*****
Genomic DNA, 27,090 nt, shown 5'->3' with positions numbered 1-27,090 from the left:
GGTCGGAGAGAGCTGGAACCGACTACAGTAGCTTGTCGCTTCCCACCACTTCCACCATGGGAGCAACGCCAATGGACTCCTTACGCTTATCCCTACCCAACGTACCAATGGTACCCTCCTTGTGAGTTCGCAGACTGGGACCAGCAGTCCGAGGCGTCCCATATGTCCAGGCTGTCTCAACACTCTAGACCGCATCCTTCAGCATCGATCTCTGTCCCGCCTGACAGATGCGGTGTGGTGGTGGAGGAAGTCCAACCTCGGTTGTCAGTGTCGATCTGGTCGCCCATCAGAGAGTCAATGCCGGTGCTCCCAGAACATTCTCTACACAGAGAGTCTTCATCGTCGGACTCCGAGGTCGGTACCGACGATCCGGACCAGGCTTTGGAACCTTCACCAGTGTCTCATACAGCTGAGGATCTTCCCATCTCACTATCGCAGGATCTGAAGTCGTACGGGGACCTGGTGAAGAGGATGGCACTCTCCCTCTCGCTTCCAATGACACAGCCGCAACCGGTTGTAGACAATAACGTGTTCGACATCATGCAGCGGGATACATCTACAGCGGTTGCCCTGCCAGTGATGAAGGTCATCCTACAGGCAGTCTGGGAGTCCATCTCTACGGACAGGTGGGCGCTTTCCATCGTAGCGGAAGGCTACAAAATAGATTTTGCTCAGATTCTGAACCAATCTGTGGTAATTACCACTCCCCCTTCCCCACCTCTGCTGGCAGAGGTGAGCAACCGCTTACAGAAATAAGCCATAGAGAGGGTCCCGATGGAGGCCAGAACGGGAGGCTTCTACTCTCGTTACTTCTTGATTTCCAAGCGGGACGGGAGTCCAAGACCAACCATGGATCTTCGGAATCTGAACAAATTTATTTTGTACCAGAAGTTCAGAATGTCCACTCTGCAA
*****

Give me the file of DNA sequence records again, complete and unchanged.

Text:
Genomic DNA, 27,090 nt, shown 5'->3' with positions numbered 1-27,090 from the left:
GGTCGGAGAGAGCTGGAACCGACTACAGTAGCTTGTCGCTTCCCACCACTTCCACCATGGGAGCAACGCCAATGGACTCCTTACGCTTATCCCTACCCAACGTACCAATGGTACCCTCCTTGTGAGTTCGCAGACTGGGACCAGCAGTCCGAGGCGTCCCATATGTCCAGGCTGTCTCAACACTCTAGACCGCATCCTTCAGCATCGATCTCTGTCCCGCCTGACAGATGCGGTGTGGTGGTGGAGGAAGTCCAACCTCGGTTGTCAGTGTCGATCTGGTCGCCCATCAGAGAGTCAATGCCGGTGCTCCCAGAACATTCTCTACACAGAGAGTCTTCATCGTCGGACTCCGAGGTCGGTACCGACGATCCGGACCAGGCTTTGGAACCTTCACCAGTGTCTCATACAGCTGAGGATCTTCCCATCTCACTATCGCAGGATCTGAAGTCGTACGGGGACCTGGTGAAGAGGATGGCACTCTCCCTCTCGCTTCCAATGACACAGCCGCAACCGGTTGTAGACAATAACGTGTTCGACATCATGCAGCGGGATACATCTACAGCGGTTGCCCTGCCAGTGATGAAGGTCATCCTACAGGCAGTCTGGGAGTCCATCTCTACGGACAGGTGGGCGCTTTCCATCGTAGCGGAAGGCTACAAAATAGATTTTGCTCAGATTCTGAACCAATCTGTGGTAATTACCACTCCCCCTTCCCCACCTCTGCTGGCAGAGGTGAGCAACCGCTTACAGAAATAAGCCATAGAGAGGGTCCCGATGGAGGCCAGAACGGGAGGCTTCTACTCTCGTTACTTCTTGATTTCCAAGCGGGACGGGAGTCCAAGACCAACCATGGATCTTCGGAATCTGAACAAATTTATTTTGTACCAGAAGTTCAGAATGTCCACTCTGCAA